Rediscovery of the Elements: Aluminum Page: 1 of 6
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Rediscovery of the Elements
James L. Marshall, Beta Eta 1971
Virginia R. Marshall, Beta Eta 2003
Department of Chemistry, University of
North Texas, Denton, TX 76203-5070,
Believe It or Not
Figure 1. This Robert L. Ripley's cartoon headlines
the possibility of simultaneous discovery in the
sciences and reminds us that discovery will occur
"when the time is ripe."Heroult's discovery is doc-
umented in his French patent application dated
April 23, 1886, Hall's in a letter dated February
24, 1886, which established priority in the U.S.
Patent Office. In the original cartoon published in
the (London) Sunday Express, June 12, 1938, Hall
and Hiroult were heralded "The Aluminium
Twins."(Photo, courtesy of Ripley Entertainment
DE o nhagen
Thury-Harcourt a Paris 500 km
Figure 2. During the 18th and 19th centuries, the
important research on aluminum was done by
scientists in Denmark, Germany, and France, and
in the United States (Ohio-not shown).
Aluminum, even though it is the most
common metal in the earth's crust, was
not isolated in elemental form until the
early 1800s, and its commercial produc-
tion did not commence until half a centu-
ry later with the development of the Hall-
Hiroult process (see Figure 1).
Alum (potassium aluminum sulfate,
A1K(SO4)2.12H20) has been used as a mor-
dant (fixer of dyes) for centuries.' Ancient
mines of alum were located at volcanic sites
where the alum crystallized out from
hydrothermal waters rich in sulfates produced
by the oxidation of extruded sulfur. By the 17th
century, alum was commonly used in the paper
industry, and also as an antiseptic, medicine,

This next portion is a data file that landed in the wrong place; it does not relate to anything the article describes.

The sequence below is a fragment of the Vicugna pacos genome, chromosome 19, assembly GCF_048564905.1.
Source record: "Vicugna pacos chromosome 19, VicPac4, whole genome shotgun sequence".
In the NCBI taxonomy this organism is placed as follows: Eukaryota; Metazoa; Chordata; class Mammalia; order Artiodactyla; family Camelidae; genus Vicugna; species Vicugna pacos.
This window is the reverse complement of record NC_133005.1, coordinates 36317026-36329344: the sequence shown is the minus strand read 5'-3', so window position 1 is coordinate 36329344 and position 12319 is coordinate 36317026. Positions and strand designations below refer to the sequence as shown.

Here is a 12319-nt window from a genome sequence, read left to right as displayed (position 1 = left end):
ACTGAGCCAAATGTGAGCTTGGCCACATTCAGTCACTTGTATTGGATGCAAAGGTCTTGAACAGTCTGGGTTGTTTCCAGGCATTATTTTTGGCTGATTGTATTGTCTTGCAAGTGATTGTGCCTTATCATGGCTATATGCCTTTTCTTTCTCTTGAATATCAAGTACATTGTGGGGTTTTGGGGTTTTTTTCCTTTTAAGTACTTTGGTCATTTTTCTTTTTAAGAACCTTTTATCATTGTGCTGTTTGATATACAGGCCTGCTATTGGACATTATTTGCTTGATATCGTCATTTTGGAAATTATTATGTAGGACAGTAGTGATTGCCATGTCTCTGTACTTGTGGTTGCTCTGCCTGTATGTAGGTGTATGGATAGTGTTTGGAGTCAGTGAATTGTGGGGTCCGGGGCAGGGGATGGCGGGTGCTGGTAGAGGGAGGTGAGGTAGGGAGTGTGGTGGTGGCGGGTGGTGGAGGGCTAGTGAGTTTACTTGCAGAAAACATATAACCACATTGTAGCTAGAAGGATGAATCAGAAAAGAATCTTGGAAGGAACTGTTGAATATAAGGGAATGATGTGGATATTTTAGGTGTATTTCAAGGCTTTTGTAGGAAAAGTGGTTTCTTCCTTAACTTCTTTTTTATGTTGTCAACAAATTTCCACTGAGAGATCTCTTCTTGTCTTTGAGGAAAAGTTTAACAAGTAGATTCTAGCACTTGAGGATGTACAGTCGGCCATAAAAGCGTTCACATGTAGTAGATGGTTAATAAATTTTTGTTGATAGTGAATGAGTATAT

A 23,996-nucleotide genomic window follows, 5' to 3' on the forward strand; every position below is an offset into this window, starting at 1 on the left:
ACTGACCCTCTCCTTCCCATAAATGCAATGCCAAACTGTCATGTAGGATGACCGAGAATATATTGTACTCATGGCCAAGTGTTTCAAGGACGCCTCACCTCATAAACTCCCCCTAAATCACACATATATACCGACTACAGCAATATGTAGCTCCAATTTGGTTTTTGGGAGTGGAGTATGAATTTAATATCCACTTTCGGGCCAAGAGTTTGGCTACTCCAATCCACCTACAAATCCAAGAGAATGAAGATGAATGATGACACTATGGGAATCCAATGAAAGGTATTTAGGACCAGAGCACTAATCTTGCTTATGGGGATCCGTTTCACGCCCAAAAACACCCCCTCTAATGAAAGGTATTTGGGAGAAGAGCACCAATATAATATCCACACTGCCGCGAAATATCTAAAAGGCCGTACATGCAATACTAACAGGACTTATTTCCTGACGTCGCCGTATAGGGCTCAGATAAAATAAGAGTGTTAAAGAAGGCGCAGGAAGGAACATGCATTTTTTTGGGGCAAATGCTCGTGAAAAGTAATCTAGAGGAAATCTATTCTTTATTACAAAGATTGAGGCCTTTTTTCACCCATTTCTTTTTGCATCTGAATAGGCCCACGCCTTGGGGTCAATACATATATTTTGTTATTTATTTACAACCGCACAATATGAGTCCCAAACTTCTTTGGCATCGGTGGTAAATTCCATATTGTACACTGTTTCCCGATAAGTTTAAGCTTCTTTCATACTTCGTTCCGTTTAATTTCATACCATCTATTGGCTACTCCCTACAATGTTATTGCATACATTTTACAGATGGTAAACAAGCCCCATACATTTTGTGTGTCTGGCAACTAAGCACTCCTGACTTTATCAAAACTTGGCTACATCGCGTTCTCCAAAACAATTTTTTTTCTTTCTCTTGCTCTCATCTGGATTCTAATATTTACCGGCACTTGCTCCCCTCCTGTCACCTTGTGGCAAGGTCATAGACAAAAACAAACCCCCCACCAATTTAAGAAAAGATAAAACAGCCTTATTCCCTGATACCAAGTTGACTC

and a"preserver of organic bodies" (embalmer).
Stahl, whom we met earlier in the HEXAGON2
as the proponent of phlogiston, believed it con-
tained lime (calcium). He showed that alum
could be leached from clay, but he could not
prepare it by reacting lime with various acids.
There continued to be much confusion in the
scientific world regarding chalk (calcium car-
bonate), gypsum (calcium sulfate), Epsom salts
(magnesium sulfate), alum, and other "earths"
until the middle of the 1700s.
Figure 3. This bust of Marggraf stood on the out-
side wall of the Berlin Academy, beside that of his
student, Franz Carl Achard (1753-1 821), at the
Berlin Academy at Dorotheenstrasse 10 (N 520
31.16, E 13023.68; then known as"Letzten
StraJfe'). Accompanying legends on the statues
lauded both Marggraf and Acha rd for their dis-
covery and commercial application of sucrose in
the sugar beet. The entire building was destroyed
in the Second World War The site is now a vacant
lot in back of the Humboldt University.
The earliest definitive work on alum (Figure
2) was done in 1754 by Andreas Sigismund
Marggraf (1709-1782) of Berlin1 (Figure 3), who
distinguished the respective earths of alum and
lime3 When he reacted lime with oil of vitriol
(sulfuric acid), he obtained only selenite (a
transparent form of calcium sulfate). He dis-
solved alum in alkali and precipitated "Alun-
Erde" ("earth of alum," aluminum hydroxide).
He then dissolved this earth in nitric acid and
showed that calcium compounds (e.g., lime)
could not be generated. By very carefully
adding the correct amount of oil of vitriol and
TH E 062@ w
C1MHAL ol&o AND PL h0W4ToF1RNcE
On THE 23 RDof TE SAME M0N 1H~E SVI YAR em6
AT THE AGE OF 23 - EACH MAmIrDEPENDmLY
AND 1N COMPLETE IGNORANCE OF EACH OTHER,
(Now Known es the HALLHERJ PROCESS)-AND
THe 80TH DIWTESAM1E YEAR -
K02006 Ripley Entertainment Inc.
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Marshall, James L., 1940- & Marshall, Virginia R. Rediscovery of the Elements: Aluminum, article, Summer 2006; Indianapolis, Indiana. (digital.library.unt.edu/ark:/67531/metadc111212/m1/1/: accessed July 27, 2017), University of North Texas Libraries, Digital Library, digital.library.unt.edu; crediting UNT College of Arts and Sciences.